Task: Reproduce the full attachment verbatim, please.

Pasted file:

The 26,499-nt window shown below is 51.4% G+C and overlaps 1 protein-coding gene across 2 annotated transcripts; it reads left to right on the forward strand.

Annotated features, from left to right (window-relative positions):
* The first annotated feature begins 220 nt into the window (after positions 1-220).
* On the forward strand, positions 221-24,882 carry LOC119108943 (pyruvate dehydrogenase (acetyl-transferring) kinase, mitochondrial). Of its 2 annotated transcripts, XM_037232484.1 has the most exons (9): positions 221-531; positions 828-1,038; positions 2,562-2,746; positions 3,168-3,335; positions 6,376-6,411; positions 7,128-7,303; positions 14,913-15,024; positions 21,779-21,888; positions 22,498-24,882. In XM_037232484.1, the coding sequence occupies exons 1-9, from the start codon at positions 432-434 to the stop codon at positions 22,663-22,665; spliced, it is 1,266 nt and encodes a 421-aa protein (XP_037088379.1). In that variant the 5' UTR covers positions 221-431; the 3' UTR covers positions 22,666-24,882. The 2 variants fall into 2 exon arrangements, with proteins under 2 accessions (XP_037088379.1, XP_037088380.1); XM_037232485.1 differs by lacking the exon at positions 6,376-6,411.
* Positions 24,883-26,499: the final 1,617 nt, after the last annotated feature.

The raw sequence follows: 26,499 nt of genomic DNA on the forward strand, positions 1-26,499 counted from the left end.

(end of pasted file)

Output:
The 26,499-nt window shown below is 51.4% G+C and overlaps 1 protein-coding gene across 2 annotated transcripts; it reads left to right on the forward strand.

Annotated features, from left to right (window-relative positions):
* The first annotated feature begins 220 nt into the window (after positions 1-220).
* On the forward strand, positions 221-24,882 carry LOC119108943 (pyruvate dehydrogenase (acetyl-transferring) kinase, mitochondrial). Of its 2 annotated transcripts, XM_037232484.1 has the most exons (9): positions 221-531; positions 828-1,038; positions 2,562-2,746; positions 3,168-3,335; positions 6,376-6,411; positions 7,128-7,303; positions 14,913-15,024; positions 21,779-21,888; positions 22,498-24,882. In XM_037232484.1, the coding sequence occupies exons 1-9, from the start codon at positions 432-434 to the stop codon at positions 22,663-22,665; spliced, it is 1,266 nt and encodes a 421-aa protein (XP_037088379.1). In that variant the 5' UTR covers positions 221-431; the 3' UTR covers positions 22,666-24,882. The 2 variants fall into 2 exon arrangements, with proteins under 2 accessions (XP_037088379.1, XP_037088380.1); XM_037232485.1 differs by lacking the exon at positions 6,376-6,411.
* Positions 24,883-26,499: the final 1,617 nt, after the last annotated feature.

The raw sequence follows: 26,499 nt of genomic DNA on the forward strand, positions 1-26,499 counted from the left end.